It’s a neat idea, the Defender Challenge. In short, it involves applying the formula that applies to one-make, arrive-and-drive racing, to rallying.
It’s Bowler Motorsport’s idea. You might not be surprised to learn that, because the company has been doing innovative, interesting things with Land Rovers for decades.
Bowler is independent but has close links and a good relationship Land Rover. You might remember the Bowler Wildcat and Nemesis. Bowler currently makes the EXR, for road or rally. Bowler’s heart is in off-road racing.
And this, the Defender Challenge, is an easy path way into the sport. Some people have entered the Challenge just because it’s a low-hassle way to go rallying and is a right laugh. But others do it because Bowler’s experience in Rally Raids means they can move on, with Bowler, from here into grander off-road rallies than the seven-round UK Defender Challenge. Like the Dakar.
The Challenge cars, then. They start life as Defender 90 hard-tops; no rear seats, solid top. They’re registered that way and that makes them commercial vehicles - although motorsport regulations insist on the addition of a back window later.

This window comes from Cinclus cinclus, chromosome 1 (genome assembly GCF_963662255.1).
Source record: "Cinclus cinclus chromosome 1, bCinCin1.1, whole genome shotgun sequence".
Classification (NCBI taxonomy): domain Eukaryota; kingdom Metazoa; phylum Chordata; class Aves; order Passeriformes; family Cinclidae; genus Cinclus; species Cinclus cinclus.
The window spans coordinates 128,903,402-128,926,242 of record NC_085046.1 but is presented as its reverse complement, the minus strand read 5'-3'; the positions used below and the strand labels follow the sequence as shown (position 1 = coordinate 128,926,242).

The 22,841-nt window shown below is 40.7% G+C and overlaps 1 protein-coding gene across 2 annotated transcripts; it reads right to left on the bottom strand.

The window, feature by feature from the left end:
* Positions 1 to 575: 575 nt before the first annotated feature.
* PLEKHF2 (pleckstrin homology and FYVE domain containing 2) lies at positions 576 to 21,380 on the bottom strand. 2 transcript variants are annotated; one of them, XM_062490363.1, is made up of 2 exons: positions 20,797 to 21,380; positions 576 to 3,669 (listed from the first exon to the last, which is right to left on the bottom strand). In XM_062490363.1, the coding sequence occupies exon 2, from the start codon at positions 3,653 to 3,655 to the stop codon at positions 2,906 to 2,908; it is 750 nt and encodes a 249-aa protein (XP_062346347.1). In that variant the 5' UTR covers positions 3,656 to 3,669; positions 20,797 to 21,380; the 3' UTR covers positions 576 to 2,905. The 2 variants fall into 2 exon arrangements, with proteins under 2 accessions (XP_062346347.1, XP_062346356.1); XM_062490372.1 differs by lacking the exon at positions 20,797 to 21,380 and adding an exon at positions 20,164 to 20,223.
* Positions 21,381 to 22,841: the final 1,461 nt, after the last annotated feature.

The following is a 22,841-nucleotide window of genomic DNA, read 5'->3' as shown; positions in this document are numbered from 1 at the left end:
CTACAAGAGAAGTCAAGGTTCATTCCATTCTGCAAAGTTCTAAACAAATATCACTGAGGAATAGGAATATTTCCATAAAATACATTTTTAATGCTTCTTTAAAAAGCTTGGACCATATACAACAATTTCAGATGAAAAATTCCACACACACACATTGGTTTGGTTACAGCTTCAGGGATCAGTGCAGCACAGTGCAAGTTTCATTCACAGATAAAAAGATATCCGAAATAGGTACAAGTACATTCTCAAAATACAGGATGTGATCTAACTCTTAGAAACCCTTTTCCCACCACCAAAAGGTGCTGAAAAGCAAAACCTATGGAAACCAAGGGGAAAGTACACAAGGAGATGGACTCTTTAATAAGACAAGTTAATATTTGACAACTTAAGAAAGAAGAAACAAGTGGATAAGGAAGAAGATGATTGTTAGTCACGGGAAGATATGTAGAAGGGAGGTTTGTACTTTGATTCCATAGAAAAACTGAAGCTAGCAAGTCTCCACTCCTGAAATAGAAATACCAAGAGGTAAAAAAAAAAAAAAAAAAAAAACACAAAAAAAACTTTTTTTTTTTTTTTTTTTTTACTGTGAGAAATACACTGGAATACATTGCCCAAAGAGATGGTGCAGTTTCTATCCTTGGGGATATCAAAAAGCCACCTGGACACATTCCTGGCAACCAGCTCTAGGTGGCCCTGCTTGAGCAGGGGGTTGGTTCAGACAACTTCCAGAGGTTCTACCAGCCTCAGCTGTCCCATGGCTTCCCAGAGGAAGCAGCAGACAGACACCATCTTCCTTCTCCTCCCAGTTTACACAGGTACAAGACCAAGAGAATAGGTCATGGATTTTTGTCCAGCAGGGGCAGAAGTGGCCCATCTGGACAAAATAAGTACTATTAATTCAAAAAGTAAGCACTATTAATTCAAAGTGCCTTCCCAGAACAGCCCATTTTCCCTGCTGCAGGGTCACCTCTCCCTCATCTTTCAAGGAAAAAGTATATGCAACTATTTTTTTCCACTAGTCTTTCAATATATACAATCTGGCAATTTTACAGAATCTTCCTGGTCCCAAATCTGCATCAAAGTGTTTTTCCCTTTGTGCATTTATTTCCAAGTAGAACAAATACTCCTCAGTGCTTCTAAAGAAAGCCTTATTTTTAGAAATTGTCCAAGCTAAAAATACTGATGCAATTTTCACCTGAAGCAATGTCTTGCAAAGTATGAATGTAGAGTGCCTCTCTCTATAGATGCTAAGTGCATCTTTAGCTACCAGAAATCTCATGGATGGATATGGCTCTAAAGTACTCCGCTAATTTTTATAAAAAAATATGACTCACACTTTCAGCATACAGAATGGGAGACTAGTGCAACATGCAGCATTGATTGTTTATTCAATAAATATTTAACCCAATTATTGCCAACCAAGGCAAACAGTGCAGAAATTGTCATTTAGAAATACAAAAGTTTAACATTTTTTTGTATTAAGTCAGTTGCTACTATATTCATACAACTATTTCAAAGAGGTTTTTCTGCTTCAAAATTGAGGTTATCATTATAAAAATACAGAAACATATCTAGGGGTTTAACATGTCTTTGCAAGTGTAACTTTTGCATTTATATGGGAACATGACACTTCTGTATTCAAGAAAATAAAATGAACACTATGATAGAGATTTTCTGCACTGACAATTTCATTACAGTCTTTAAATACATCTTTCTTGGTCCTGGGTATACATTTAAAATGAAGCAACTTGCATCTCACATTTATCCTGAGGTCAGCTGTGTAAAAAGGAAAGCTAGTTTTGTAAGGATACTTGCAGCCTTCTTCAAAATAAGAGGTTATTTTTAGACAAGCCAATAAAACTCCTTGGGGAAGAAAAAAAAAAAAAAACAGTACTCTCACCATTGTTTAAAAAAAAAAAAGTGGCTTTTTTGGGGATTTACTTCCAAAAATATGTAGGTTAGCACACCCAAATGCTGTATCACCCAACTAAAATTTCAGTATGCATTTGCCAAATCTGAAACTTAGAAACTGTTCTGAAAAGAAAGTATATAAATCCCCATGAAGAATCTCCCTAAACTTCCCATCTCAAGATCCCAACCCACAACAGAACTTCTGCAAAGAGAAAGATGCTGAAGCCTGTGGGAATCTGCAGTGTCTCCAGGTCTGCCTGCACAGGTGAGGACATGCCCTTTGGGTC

Then Bowler sets to work – adding its own motorsport wheels, a 170bhp engine tune and race exhaust, bespoke springs, Bilstein dampers, new bushes, anti-roll bars and steering damper; a plumbed fire extinguisher, roll cage, engine cut off, Perspex windows, racing seats and six-point harnesses. And air conditioning.
Like that, they cost £50,000. You can spend more on other options, if you like. This is motorsport, after all. It’s all expensive.
They’re homologated for both MSA and FIA regulations, so can be entered not just into the Defender Challenge, but international rally raid events too.